EMET’s Amicus Brief Asks the Supreme Court to Honor U.S. Law and Require the President to Recognize Jerusalem as Part of the State of Israel
(October 28, 2014, Washington, DC)- Today, the Endowment for Middle East Truth (EMET) asked the U.S. Supreme Court to honor the Foreign Relations Authorization Act of 2002 torecognize Jerusalem as a city governed by Israel. Opening arguments in the case of Zivotofsky v. Kerry, a case that challenges the unwillingness of the Obama Administration to enforce this law, will start on November 3, 2014. EMET has submitted an amicus brief in this case, supporting Zivotofsky.
In 2002, the U.S. Congress, in a strong bipartisan vote, passed the Foreign Relations Authorization Act, also known as Public Law 107-228. In §214(d) of this law, the statute required the U.S. government to put “Israel” as the place of birth in the passports of Jerusalem-born U.S. citizens, if they requested it. President Bush signed the Act into law on September 30, 2002. But, since 2002, the State Department has refused to enforce this law. The current Obama Administration supports the position of the State Department. Approximately 50,000 Americans have been disenfranchised and disrespected by these willful and illegal acts.
Menachem Zivotofsky was born in October 2002, to Americans parents living in Israel. After passage of the law, his parents requested that “Israel” be added to the place of birth on his passport, but their request was denied. Normally, when an American citizen is born abroad, the State Department issued passport will list only a country of birth. The one and only exception to that rule occurs if the citizen is born in Jerusalem, which the State Department refuses to acknowledge as a part of Israel. This is both a violation of American law and of normal State Department procedure.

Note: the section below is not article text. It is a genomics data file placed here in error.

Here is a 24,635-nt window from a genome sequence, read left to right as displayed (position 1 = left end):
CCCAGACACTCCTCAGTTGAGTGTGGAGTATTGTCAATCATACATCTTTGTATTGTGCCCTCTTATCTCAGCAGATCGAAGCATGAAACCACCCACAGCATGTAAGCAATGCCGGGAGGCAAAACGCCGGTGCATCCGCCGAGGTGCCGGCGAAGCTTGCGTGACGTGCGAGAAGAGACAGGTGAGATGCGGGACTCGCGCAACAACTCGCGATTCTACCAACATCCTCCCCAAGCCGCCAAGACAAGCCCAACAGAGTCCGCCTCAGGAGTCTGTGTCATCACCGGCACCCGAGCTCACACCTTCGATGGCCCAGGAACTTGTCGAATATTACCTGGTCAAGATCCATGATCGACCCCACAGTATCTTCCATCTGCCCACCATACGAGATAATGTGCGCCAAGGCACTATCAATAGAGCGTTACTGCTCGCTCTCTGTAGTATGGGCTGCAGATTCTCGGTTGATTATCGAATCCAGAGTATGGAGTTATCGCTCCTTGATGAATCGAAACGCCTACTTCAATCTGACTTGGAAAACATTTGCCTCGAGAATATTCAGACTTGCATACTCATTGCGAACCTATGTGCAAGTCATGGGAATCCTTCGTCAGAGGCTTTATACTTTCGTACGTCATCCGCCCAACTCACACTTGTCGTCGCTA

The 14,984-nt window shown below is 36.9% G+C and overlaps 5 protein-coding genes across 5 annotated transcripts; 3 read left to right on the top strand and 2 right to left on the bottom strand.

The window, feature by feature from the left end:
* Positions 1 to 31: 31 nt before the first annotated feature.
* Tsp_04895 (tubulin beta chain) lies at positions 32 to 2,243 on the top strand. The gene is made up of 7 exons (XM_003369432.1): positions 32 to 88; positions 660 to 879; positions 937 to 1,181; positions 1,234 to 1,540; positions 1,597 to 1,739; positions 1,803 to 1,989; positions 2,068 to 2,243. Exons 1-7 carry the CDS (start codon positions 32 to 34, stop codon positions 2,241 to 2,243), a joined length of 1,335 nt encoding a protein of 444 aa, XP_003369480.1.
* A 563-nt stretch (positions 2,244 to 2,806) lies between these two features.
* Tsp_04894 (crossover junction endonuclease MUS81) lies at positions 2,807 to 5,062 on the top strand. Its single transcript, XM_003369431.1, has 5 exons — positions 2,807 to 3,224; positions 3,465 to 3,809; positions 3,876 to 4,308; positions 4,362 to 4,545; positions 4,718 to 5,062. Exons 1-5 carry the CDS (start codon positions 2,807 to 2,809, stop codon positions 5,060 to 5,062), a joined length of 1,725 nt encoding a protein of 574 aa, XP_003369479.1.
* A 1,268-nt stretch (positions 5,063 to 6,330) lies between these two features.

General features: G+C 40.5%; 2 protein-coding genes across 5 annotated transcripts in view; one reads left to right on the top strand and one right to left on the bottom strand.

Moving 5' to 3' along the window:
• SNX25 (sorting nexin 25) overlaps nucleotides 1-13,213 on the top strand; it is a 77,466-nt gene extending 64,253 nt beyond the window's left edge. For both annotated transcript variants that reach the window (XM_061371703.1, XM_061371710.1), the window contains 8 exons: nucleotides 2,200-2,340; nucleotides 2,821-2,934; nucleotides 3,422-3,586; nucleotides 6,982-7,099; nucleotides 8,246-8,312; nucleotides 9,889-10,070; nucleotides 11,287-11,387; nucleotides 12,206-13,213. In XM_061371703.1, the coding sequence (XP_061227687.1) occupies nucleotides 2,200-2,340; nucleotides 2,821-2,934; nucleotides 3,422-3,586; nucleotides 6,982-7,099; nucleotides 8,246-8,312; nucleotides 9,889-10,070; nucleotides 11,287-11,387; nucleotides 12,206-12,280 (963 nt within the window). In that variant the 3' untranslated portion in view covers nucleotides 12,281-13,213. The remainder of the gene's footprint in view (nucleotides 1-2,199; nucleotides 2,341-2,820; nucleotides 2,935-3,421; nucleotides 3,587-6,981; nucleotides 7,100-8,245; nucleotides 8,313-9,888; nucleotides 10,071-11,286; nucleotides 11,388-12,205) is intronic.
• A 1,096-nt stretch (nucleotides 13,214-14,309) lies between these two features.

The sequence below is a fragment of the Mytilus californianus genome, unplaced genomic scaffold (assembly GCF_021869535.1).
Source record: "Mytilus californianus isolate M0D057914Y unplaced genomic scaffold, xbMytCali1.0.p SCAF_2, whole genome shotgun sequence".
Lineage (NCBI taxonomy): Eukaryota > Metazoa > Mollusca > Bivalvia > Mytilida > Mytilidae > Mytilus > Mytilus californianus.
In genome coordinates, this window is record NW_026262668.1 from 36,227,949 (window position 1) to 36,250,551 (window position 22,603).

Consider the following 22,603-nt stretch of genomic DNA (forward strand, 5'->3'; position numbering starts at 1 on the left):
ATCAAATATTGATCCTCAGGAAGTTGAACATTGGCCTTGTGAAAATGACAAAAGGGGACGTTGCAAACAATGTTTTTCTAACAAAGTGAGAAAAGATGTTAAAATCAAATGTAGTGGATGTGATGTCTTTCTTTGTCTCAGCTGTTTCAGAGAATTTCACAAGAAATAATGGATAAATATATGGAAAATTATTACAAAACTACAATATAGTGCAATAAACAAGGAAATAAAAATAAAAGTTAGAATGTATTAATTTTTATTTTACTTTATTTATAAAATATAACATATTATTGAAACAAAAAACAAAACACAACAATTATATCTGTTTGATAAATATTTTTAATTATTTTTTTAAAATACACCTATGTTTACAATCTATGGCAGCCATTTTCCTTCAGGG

The Zivotofskys sued to rectify this illegal act in 2004. Since then, the case has wound up and down the federal court system, and is now approaching a final decision in the highest court of the land. The likely question before the Supreme Court is – does the President have the exclusive right to recognize foreign nations, or is this a shared power with the Congress?
EMET, along with a number of other organizations, has submitted an amicus brief to the Court regarding this case. EMET strongly believes that the right to recognize foreign nations is a shared power between the Congress and the President, based on prior court precedent and historical examples. Moreover, we believe that according to the Constitution, the executive branch has the duty to carry out the law that has been passed by the legislative branch, and that the President is the implementer, but not the architect, of U.S. law. Therefore, EMET strongly supports the position of the Zivotofskys.
Sarah Stern, President and Founder of EMET, said, “We at EMET strongly believe that the Supreme Court should recognize prior court precedent and historical example, and ratify the duly passed American law that requires the U.S. to recognize Jerusalem as a city under Israeli authority.” She continued, “Israel is the only foreign nation, let alone American ally, whose capital city we refuse to recognize as even a part of that nation. This disenfranchises and disrespects thousands of American citizens born in that city, including my own granddaughter, who was born this week in Jerusalem, Israel.”
Founded in 2006, EMET’s mission is to educate policymakers in Washington DC and the general public about the importance of Israel to the United States in their common struggle against radical Islam. For more information, please visit www.emetonline.org.
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